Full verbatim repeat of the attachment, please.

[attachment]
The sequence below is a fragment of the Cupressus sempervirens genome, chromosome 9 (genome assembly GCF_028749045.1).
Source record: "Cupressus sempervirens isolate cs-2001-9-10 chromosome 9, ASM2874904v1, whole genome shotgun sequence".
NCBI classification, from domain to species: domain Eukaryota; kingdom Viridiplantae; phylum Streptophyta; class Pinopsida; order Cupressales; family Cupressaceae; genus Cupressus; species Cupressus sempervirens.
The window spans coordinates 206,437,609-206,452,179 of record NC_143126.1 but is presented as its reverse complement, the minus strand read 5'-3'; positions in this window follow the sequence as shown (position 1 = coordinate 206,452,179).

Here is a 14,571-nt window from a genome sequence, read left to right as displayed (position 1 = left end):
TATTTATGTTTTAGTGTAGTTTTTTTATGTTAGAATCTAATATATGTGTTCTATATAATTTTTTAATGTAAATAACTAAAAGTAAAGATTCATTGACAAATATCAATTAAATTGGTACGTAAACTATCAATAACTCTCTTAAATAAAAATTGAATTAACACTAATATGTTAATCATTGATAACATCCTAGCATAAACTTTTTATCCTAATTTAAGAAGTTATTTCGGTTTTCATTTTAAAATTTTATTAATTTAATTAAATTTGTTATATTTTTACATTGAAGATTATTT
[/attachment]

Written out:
The sequence below is a fragment of the Cupressus sempervirens genome, chromosome 9 (genome assembly GCF_028749045.1).
Source record: "Cupressus sempervirens isolate cs-2001-9-10 chromosome 9, ASM2874904v1, whole genome shotgun sequence".
NCBI classification, from domain to species: domain Eukaryota; kingdom Viridiplantae; phylum Streptophyta; class Pinopsida; order Cupressales; family Cupressaceae; genus Cupressus; species Cupressus sempervirens.
The window spans coordinates 206,437,609-206,452,179 of record NC_143126.1 but is presented as its reverse complement, the minus strand read 5'-3'; positions in this window follow the sequence as shown (position 1 = coordinate 206,452,179).

Here is a 14,571-nt window from a genome sequence, read left to right as displayed (position 1 = left end):
TATTTATGTTTTAGTGTAGTTTTTTTATGTTAGAATCTAATATATGTGTTCTATATAATTTTTTAATGTAAATAACTAAAAGTAAAGATTCATTGACAAATATCAATTAAATTGGTACGTAAACTATCAATAACTCTCTTAAATAAAAATTGAATTAACACTAATATGTTAATCATTGATAACATCCTAGCATAAACTTTTTATCCTAATTTAAGAAGTTATTTCGGTTTTCATTTTAAAATTTTATTAATTTAATTAAATTTGTTATATTTTTACATTGAAGATTATTT